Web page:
In a time when stakeholders are more on-edge than ever, it pays to brush up on basic de-escalation technics. To that end, I wanted to take a moment and point out something from Kelly Leonard, Executive Director of Learning and Applied Improvisation at Second City Works, who promotes a concept he calls “thank you, because…”
H/T Holly Mulcahy for bringing this to my attention because if there was ever a time to learn about advanced technics for engaging in difficult conversations, now is the time.
Leonard explains the approach in a Cleveland Clinic Being Seen and Heard podcast hosted by Steph Bayer. I highly recommend listening to the entire podcast, but here’s the transcript of Leonard describing the concept and providing a real-world example for how it can be applied.
Kelly Leonard: Actually I have another extra that builds on that if you want to hear about it.
Steph Bayer: I would love to.
Kelly Leonard: Most people know about “Yes, And” because it’s the stickiest of improv concepts. Essentially the idea is you get nowhere in a scene by saying no, or even just saying yes. You have to say yes, and.
Kelly Leonard: When we were working with the scientists at the University of Chicago, they’re like, that’s great. We actually have the science that backs that up. What happens when you have an intractable problem, a seemingly intractable problem, a core disagreement? The example I always use is people who are against vaccines. I’ve been talking about this well before the pandemic. I had this issue before then. We didn’t have an answer and they didn’t either, but in working together over the course of basically a year, we discovered this idea of thank you, because. The idea there is, if I’m talking to someone who…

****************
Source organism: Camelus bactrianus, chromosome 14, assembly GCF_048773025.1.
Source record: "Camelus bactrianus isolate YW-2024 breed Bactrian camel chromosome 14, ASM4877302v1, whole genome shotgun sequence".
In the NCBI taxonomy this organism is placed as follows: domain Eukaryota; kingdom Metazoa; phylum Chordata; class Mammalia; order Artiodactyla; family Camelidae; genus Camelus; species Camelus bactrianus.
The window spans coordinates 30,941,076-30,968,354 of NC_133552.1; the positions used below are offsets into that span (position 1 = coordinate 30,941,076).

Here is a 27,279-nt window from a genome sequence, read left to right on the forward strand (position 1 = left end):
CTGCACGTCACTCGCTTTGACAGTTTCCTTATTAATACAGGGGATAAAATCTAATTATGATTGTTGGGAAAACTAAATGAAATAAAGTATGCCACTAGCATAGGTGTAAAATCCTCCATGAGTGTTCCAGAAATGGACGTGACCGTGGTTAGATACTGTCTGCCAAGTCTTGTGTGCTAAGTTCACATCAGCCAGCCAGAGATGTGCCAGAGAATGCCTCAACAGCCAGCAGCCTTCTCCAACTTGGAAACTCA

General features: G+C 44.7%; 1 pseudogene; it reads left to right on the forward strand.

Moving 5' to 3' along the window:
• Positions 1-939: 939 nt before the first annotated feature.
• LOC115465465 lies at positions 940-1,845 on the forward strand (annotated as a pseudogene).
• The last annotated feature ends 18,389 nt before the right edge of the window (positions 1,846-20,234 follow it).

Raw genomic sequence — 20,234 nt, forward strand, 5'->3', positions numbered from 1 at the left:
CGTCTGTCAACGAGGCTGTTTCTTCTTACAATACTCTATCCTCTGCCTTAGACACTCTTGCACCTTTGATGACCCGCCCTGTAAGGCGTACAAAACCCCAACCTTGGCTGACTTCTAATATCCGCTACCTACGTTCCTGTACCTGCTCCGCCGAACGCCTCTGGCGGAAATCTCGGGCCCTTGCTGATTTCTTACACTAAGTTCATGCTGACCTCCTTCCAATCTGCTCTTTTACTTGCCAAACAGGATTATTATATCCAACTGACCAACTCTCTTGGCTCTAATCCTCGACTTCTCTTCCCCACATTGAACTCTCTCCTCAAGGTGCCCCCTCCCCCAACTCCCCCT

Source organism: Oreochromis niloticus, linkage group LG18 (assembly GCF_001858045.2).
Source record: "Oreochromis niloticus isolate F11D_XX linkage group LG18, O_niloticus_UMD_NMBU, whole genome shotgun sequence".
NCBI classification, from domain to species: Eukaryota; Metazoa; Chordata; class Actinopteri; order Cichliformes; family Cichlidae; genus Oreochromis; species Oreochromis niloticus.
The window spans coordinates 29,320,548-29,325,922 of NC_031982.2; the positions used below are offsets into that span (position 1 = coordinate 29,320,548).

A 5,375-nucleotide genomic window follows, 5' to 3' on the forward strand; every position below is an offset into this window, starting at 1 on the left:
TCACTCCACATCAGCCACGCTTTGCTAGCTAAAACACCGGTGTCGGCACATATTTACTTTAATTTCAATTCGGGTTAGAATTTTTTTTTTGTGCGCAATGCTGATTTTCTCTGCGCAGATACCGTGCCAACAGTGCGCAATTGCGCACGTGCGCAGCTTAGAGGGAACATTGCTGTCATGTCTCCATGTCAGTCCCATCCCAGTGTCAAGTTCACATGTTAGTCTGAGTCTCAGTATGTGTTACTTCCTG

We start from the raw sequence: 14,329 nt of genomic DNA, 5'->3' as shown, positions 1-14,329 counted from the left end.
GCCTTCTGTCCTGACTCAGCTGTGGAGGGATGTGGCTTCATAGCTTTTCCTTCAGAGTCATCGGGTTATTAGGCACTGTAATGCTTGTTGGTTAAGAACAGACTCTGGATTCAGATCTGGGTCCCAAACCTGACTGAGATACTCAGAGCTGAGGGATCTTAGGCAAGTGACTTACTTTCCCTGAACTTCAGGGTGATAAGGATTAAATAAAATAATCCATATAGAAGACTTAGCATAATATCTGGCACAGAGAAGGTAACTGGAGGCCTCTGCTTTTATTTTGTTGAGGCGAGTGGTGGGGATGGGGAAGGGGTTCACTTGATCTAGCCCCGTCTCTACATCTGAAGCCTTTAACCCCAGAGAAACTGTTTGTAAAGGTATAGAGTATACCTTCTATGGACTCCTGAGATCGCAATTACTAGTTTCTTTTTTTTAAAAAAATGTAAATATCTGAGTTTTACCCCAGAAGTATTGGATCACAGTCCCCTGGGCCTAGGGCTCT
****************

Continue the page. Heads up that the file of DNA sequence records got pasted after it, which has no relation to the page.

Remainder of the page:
Kelly Leonard: I have a specific story about this. One of my daughter’s friends, her parents were against vaccines, so the daughter was unvaccinated. I like them, and Nora wanted to stay friends with her friend. In talking to them about this issue, I was able to say, “Thank you.” That sets off the gratitude part of their brain. They’re not scared of what’s coming because I just thanked them. Because it’s crucial, I find some point of agreement, no matter how small. The point of agreement I found was I said, “Thank you because you care for your daughter so much you don’t want to get her hurt. I have the same thing. We are connected in this way, and we’re trying to protect our daughters.” We figured out a way that they would chat, text, zoom, and do other things until hopefully Nora would get better. That was an amazing way of us taking this idea.
Kelly Leonard: By the way, there’s a paper coming out next year about this because we’ve done this exercise with tens of thousands of people. The numbers are off the charts in terms of the ability for people to stay in that conversation longer, and actually find an outcome that’s useful as opposed to just blocking each other and being done with it.